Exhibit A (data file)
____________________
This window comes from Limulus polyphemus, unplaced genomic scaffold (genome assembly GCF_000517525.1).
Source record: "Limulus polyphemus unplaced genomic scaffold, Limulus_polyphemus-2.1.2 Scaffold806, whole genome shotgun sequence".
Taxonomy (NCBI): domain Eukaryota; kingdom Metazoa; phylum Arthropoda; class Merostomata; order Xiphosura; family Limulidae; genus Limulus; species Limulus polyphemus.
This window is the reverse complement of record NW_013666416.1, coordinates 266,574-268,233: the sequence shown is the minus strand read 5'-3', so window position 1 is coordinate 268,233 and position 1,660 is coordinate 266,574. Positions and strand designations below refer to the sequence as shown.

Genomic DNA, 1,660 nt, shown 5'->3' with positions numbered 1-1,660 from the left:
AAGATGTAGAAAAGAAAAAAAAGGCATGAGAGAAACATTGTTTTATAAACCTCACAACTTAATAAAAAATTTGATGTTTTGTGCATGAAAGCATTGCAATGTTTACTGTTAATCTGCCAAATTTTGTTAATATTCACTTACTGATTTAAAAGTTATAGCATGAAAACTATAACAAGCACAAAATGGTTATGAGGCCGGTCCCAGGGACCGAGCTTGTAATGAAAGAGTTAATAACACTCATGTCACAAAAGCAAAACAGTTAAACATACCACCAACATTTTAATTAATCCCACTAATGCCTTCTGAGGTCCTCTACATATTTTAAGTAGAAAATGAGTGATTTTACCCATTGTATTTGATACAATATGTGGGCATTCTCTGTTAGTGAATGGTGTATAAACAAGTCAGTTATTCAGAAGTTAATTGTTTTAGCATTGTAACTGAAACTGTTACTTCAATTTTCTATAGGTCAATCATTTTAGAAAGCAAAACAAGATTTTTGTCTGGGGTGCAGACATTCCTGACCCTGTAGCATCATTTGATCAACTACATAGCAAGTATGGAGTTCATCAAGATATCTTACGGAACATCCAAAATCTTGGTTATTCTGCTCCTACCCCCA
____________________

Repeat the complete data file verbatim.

This window comes from Limulus polyphemus, unplaced genomic scaffold (genome assembly GCF_000517525.1).
Source record: "Limulus polyphemus unplaced genomic scaffold, Limulus_polyphemus-2.1.2 Scaffold806, whole genome shotgun sequence".
Taxonomy (NCBI): domain Eukaryota; kingdom Metazoa; phylum Arthropoda; class Merostomata; order Xiphosura; family Limulidae; genus Limulus; species Limulus polyphemus.
This window is the reverse complement of record NW_013666416.1, coordinates 266,574-268,233: the sequence shown is the minus strand read 5'-3', so window position 1 is coordinate 268,233 and position 1,660 is coordinate 266,574. Positions and strand designations below refer to the sequence as shown.

Genomic DNA, 1,660 nt, shown 5'->3' with positions numbered 1-1,660 from the left:
AAGATGTAGAAAAGAAAAAAAAGGCATGAGAGAAACATTGTTTTATAAACCTCACAACTTAATAAAAAATTTGATGTTTTGTGCATGAAAGCATTGCAATGTTTACTGTTAATCTGCCAAATTTTGTTAATATTCACTTACTGATTTAAAAGTTATAGCATGAAAACTATAACAAGCACAAAATGGTTATGAGGCCGGTCCCAGGGACCGAGCTTGTAATGAAAGAGTTAATAACACTCATGTCACAAAAGCAAAACAGTTAAACATACCACCAACATTTTAATTAATCCCACTAATGCCTTCTGAGGTCCTCTACATATTTTAAGTAGAAAATGAGTGATTTTACCCATTGTATTTGATACAATATGTGGGCATTCTCTGTTAGTGAATGGTGTATAAACAAGTCAGTTATTCAGAAGTTAATTGTTTTAGCATTGTAACTGAAACTGTTACTTCAATTTTCTATAGGTCAATCATTTTAGAAAGCAAAACAAGATTTTTGTCTGGGGTGCAGACATTCCTGACCCTGTAGCATCATTTGATCAACTACATAGCAAGTATGGAGTTCATCAAGATATCTTACGGAACATCCAAAATCTTGGTTATTCTGCTCCTACCCCCA